I’m going to use the English Football system to illustrate my point, but the same applies to most sports leagues in Europe.
The English Premier League has 20 teams. Every year, the bottom three teams are removed from the league and they are relegated to the English Football League Championship, which is an entirely different league. Likewise, three teams from the EFL Championship are promoted to the English Premier League.
This system in England has three professional levels below the Premier League: Championship, League One and League Two.
What happens when someone at the bottom of League Two gets relegated? They get sent down to the National League, which is a professional/semi-professional league.
The ladder of leagues keeps going town to serious amateur clubs, down to local clubs playing in cow pastures. There are 12 different levels going from the top teams in the world all the way down to friends who play together on weekends.
The closest thing to this which exists in North America would be minor league baseball. The difference being that the teams do not move up and down between leagues. Each team is fixed in each league, and the players move up and down. Each minor league team is usually, but not always, associated with a major league team, and they move players around between them.
The great part about the promotion and relegation system is that there is always something to play for. A middling team that gets promoted to a higher league can be a huge accomplishment and potentially a lot of money. Teams at the bottom of a league have to play for their lives.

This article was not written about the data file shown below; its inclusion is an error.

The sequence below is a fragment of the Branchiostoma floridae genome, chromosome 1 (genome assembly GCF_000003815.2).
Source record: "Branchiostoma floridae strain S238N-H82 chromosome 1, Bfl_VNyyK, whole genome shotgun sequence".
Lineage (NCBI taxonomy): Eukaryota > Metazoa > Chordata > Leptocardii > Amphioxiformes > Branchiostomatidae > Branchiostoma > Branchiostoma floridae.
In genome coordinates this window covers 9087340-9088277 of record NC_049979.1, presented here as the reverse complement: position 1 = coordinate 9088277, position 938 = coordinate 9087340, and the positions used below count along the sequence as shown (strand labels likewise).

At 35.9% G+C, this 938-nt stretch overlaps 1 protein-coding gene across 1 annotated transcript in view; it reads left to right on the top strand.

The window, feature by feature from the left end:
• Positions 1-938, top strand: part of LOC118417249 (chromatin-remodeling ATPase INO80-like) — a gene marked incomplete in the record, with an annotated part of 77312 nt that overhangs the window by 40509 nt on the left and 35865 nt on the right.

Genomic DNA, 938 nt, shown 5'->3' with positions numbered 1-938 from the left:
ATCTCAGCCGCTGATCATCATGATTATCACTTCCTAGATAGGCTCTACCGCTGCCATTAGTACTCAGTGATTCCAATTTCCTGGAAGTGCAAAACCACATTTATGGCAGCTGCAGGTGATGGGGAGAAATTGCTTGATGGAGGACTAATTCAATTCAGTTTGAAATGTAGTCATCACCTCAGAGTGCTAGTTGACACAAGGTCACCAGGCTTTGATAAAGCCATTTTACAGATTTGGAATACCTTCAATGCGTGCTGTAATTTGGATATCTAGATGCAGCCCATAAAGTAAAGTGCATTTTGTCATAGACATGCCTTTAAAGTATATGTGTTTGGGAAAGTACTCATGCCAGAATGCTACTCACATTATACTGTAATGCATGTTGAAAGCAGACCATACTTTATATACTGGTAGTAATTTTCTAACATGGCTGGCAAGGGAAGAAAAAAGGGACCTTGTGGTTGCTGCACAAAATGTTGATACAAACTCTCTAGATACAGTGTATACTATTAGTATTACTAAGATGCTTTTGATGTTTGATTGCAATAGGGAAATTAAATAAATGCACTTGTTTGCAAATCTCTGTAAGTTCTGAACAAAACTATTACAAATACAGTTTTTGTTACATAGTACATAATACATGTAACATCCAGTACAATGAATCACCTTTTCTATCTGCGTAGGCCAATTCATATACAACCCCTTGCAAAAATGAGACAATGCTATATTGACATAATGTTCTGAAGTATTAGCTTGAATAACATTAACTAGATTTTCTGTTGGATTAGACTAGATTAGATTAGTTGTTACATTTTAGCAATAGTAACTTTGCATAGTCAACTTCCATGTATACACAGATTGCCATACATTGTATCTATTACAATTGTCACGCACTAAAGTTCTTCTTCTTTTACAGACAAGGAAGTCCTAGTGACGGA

No one really cares about who wins a minor league baseball championship. Minor league teams don’t really have fanatical followers because the teams don’t exist for their own sake.
With some differences, most countries in Europe have a similar system. There is a national system of leagues, with one professional league at the top. How good the professional league usually is, is often dependent on the size of the country and the amount of money involved.
Many of these top tier leagues you might have heard of: The Bundesliga in Germany, La Liga in Spain, Series A in Italy, and Ligue 1 in France. Not coincidently, these are the biggest countries in Europe.
There is a league above all of these in Europe, called the Champions League. This consists of the top teams in all the European Leagues, and everyone must qualify for it every year.
The downside to this system is that you almost always wind up with just a small number of teams which have any chance of winning a championship in any given year.
In the Scottish Premier League for example, only two teams have won the championship in the last 35 years: Celtic and the Rangers.